Baldwin Slumlord Arrested for Illegally Renting Someone Else’s Property
Rice: Neely even tried to evict tenants from property that wasn’t his; facing felony charges punishable by up to 7 years
MINEOLA, NY - Nassau County District Attorney Kathleen Rice announced today that investigators from her office have arrested and charged a Baldwin slumlord with breaking into an abandoned home that he didn’t own and renting out the apartment to an unsuspecting tenant. Rice said that the man even went to court to sue the tenant after the woman stopped paying rent because of the slumlord’s refusal to fix up the property.
Ozell Neely, 45, was arrested early Tuesday morning by DA Investigators and charged with Burglary in the Third Degree, Grand Larceny in the Third Degree and three counts of Offering a False Instrument for Filing in the First Degree. Neely faces a maximum of seven years in prison if convicted of the most serious charge.
“This individual brazenly endangered the life of an unsuspecting tenant and stole from an unsuspecting property owner,” said Rice. “His crime does not rank up there with the most sophisticated and it certainly wasn’t the most clever real estate fraud we have seen. But for a brief period in time, it worked and he profited. As we continue to feel the effects of the national and local housing crisis, we cannot let our guard down against those who lie, cheat and steal at the expense of the struggling landlord or the tenant in need.”
Rice said that in September 2008, Neely, doing business as Welcome Home Realty, took a prospective tenant to a vacant, boarded-up home in Baldwin. Neely did not own the home and he didn’t have permission to enter or rent the property. When they arrived at the property, Neely informed the prospective tenant that he had lost the key to the home. Neely tore down boards and used bold cutters to cut through a chain link that was being used to prohibit entry to the home.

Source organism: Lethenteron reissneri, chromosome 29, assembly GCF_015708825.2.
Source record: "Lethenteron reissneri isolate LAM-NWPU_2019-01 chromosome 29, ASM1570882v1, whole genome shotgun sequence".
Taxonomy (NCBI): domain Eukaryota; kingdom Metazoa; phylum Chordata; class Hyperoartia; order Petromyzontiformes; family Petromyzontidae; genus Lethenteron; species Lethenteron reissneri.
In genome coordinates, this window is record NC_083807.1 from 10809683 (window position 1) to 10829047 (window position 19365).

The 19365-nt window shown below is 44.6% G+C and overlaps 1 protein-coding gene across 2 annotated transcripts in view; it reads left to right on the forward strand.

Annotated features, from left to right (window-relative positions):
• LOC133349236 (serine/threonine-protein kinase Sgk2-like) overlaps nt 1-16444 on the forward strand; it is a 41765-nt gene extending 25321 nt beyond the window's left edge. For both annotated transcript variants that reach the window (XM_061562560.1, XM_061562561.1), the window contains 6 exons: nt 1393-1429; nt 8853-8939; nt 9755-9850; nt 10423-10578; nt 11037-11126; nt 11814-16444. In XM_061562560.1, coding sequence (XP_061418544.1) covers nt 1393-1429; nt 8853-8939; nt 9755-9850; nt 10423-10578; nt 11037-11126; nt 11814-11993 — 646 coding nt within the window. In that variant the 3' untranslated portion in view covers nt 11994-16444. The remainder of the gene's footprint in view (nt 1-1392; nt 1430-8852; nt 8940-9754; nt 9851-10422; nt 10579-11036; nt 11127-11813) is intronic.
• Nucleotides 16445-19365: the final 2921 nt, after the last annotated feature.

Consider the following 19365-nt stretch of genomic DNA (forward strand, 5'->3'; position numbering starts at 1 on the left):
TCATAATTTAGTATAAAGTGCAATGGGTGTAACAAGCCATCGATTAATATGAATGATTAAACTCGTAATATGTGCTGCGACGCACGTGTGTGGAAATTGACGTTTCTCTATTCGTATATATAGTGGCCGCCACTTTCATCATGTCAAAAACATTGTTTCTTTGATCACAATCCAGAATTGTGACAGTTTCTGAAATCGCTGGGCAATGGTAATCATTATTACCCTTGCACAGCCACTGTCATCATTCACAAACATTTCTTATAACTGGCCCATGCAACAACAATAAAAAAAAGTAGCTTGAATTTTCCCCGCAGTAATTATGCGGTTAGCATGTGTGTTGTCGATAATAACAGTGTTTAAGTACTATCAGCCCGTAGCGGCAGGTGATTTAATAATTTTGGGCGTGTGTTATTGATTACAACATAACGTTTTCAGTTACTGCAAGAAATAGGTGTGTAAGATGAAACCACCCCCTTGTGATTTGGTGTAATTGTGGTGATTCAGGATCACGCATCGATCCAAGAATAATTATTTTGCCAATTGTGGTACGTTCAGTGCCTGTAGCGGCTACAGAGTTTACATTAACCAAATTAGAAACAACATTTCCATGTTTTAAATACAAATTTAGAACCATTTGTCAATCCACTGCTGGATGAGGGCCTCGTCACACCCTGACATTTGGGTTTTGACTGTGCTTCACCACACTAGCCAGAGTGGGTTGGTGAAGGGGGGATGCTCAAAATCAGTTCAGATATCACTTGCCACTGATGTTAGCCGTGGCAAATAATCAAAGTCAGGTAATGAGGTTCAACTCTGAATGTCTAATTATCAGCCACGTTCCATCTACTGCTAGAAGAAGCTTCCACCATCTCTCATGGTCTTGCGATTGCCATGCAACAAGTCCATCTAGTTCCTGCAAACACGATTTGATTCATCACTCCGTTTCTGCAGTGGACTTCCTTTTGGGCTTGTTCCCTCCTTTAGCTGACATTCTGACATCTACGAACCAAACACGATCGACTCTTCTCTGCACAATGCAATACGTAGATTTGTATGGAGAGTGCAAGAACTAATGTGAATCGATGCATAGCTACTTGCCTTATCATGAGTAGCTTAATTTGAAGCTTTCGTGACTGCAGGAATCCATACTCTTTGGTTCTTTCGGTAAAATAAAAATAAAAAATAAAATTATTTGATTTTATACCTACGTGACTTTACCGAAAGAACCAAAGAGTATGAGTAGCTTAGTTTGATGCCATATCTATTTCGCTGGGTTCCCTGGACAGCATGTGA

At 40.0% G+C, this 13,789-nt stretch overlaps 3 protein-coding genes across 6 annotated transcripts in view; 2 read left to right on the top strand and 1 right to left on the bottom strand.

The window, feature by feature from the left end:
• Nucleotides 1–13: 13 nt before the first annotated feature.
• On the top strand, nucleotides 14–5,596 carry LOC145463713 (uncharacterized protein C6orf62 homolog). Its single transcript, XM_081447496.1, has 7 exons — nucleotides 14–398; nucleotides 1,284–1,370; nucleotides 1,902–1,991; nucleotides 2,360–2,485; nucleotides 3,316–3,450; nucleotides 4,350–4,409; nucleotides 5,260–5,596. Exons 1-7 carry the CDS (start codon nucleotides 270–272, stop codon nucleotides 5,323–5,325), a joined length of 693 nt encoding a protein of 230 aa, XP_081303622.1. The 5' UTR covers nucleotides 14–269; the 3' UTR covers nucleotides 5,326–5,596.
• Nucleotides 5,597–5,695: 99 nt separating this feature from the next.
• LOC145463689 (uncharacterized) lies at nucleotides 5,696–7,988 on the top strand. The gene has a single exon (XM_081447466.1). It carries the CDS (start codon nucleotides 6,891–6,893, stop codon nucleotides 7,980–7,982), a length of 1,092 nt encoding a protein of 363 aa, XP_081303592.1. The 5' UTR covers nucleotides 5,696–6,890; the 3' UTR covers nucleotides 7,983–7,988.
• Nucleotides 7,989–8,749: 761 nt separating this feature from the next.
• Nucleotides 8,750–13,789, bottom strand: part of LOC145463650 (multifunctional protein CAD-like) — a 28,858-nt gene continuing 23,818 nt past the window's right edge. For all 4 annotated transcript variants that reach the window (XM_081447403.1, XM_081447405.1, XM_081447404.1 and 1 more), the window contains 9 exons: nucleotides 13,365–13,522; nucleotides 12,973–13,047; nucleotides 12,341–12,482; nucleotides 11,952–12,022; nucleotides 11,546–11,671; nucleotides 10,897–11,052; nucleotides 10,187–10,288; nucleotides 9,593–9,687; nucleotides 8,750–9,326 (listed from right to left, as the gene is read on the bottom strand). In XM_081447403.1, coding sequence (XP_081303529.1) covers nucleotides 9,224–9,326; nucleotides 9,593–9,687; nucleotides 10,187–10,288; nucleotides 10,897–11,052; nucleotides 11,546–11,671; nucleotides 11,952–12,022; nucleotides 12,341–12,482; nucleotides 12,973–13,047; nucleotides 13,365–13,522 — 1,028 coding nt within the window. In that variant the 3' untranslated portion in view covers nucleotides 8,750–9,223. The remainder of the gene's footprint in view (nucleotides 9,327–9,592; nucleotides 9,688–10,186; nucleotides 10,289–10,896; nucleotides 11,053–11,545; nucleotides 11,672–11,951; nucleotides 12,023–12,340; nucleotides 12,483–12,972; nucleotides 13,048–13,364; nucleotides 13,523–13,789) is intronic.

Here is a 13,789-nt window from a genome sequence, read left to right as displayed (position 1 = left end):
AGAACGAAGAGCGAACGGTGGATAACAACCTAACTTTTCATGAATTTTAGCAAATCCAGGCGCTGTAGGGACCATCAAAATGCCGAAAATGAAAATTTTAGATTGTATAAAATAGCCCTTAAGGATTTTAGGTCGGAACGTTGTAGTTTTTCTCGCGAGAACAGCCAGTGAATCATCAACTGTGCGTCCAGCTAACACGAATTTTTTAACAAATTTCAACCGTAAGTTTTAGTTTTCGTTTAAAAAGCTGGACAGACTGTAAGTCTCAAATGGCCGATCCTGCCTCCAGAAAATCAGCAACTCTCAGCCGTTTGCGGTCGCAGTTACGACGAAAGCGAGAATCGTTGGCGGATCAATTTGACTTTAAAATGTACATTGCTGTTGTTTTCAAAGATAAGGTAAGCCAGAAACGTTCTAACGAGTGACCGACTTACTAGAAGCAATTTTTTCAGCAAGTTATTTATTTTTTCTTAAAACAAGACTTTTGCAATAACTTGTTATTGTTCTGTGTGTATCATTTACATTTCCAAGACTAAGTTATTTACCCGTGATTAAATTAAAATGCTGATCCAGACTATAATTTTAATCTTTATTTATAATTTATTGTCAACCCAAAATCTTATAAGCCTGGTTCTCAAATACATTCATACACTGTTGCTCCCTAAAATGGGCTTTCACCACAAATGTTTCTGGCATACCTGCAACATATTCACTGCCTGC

Although there was no refrigerator, no water and the doors were so warped as to be unsafe, the tenant agreed to the rental terms of $2,200 per month, as long as the necessary repairs were made. Neely began collecting rent from the tenant, eventually collecting more than $10,000. Neely did not give any of the rent to the real owner of the property and he failed to make the promised repairs to the home. As a result, in April 2009, the tenant stopped paying Neely rent.
In April, Neely began eviction proceedings against the tenant. His attorney filed several Notices of Petition for Non-Payment against the tenant, which falsely stated that Neely’s Rosedale-based real estate company was the landlord of the property.
In June, the property’s real owner received a tip that someone may be living in the house. He approached the tenant at the home and later referred the case to the DA’s Office. The tenant moved out a month later.
The case is being handled by Assistant District Attorney Abigail Margulies, Chief of the Crimes Against Real Estate (CARE) Unit, and DA Investigator Edward Krayewski of the DA’s Investigations Division.